He’s also a collaborator on CoVaRR-Net’s Coronavirus Built Environment (CUBE) project and part of the research team that recently conducted surface testing as part of the pilot project at the Sault Ste. Marie airport. That initiative involved taking multiple swabs from several areas of the airport, including departures and arrivals. 

Castellani said because so few people are now testing for COVID-19, we “just don’t have a full sense of the picture anymore.” He said this kind of testing helps provide a broader sense of what’s happening in our communities.

“If you’re on an airplane, you may or may not actually go to the washrooms, but you are breathing the whole time. When you breathe, the particles come out, they fall on the floor,” Castellani said in an interview.

“So it’s complementary. What the wastewater may not pick up, you’ll pick up with surface testing, hopefully, and hopefully it’ll give you a sense of what’s happening now.”

A smiling young lightly bearded man wearing a dark blue shirt smiles broadly at the camera with a blurred background of fields and forest behind him.
Dr. Lucas Castellani, medical director of infection prevention and control and medical director of medicine at Sault Area Hospital. He’s also a collaborator on CoVaRR-Net’s Coronavirus Built Environment (CUBE) project. Credit: Contributed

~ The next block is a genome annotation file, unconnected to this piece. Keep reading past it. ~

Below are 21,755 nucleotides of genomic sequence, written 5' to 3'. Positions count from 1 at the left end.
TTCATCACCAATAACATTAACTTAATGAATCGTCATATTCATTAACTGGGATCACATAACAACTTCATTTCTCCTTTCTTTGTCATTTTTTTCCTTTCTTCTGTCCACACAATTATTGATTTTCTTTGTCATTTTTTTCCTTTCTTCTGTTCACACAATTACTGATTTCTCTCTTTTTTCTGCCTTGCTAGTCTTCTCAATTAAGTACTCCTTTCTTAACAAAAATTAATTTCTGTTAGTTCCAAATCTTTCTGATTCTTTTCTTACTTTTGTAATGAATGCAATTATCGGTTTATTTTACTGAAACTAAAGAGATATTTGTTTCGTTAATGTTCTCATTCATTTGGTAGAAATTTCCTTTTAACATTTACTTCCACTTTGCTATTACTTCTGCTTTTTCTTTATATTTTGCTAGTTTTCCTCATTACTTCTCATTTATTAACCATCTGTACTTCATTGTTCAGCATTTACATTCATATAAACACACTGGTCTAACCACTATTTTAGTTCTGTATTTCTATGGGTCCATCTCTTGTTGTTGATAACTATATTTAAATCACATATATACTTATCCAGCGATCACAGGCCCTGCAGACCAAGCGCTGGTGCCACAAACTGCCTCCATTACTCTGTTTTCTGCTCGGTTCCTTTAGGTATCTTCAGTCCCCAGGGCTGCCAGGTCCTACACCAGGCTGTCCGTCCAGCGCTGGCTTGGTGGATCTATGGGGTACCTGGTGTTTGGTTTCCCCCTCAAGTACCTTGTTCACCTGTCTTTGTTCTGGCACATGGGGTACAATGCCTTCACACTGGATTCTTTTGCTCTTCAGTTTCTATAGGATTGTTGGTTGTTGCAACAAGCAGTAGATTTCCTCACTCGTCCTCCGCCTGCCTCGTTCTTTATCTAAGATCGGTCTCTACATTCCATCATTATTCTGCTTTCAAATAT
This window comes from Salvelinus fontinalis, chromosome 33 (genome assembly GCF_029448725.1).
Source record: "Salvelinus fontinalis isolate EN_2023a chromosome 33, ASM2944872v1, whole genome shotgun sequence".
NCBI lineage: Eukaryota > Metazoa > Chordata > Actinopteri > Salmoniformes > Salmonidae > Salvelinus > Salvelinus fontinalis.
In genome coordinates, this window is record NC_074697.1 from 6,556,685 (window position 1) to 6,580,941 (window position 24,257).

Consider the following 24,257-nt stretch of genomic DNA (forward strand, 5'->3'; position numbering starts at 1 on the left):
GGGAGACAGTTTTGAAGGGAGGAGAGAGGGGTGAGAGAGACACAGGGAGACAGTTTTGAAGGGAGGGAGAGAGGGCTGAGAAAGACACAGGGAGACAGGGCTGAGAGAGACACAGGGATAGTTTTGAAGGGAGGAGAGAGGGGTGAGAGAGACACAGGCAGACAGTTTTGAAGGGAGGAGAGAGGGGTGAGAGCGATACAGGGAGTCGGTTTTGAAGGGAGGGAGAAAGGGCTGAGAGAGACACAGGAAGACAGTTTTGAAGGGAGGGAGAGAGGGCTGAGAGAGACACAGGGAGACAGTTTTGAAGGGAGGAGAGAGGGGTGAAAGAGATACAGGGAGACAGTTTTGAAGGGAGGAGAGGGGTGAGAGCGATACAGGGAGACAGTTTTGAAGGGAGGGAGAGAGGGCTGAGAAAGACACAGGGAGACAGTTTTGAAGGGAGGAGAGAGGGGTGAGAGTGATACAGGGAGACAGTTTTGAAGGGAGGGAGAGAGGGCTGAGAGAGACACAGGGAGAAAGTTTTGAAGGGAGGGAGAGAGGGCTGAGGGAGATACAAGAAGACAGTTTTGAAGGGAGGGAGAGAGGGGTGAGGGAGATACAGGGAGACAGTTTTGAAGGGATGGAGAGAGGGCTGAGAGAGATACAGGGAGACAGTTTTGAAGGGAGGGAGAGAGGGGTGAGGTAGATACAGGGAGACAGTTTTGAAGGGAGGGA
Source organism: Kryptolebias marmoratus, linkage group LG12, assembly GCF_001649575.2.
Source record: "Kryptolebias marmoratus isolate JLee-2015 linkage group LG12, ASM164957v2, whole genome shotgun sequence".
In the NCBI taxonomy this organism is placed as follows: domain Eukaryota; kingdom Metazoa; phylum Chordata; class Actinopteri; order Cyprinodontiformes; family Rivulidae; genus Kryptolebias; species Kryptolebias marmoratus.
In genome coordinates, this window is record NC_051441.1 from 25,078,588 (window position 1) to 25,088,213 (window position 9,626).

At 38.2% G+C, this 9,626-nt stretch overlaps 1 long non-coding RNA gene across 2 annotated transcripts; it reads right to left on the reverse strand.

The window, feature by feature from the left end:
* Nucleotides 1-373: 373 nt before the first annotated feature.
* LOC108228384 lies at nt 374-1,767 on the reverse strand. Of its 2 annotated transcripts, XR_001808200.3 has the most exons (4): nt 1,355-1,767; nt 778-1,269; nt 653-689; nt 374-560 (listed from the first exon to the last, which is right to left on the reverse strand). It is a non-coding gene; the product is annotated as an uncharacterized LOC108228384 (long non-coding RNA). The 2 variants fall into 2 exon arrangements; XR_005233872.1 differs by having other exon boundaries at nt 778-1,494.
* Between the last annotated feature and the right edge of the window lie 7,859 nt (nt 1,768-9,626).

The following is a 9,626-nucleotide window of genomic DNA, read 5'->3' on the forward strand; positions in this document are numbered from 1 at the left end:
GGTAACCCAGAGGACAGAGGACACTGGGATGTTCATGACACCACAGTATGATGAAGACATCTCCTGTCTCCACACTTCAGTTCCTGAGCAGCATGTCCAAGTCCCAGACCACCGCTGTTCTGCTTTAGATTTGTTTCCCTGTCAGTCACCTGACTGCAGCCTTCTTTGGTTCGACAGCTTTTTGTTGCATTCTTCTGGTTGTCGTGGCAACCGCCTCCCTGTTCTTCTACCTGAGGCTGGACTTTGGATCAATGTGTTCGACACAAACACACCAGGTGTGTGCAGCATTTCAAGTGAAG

The Sault Ste. Marie airport pilot project piggybacks on the group’s successful surface swabbing research last year in hospitals and long-term care facilities (reported here). Through sampling of floors with swabs, researchers were able to detect COVID-19 up to a week before cases were reported.

Early warning system 

Castellani said the smaller size of Sault Ste. Marie’s airport and the willingness of its airport authority to participate made it the ideal place to determine the feasibility of this testing method in airports.

“We thought, why not get some of the kinks out initially. See if there are any barriers to the actual physical process of swabbing in an airport, see if we can actually reasonably isolate from the floor in an airport,” Castellani said.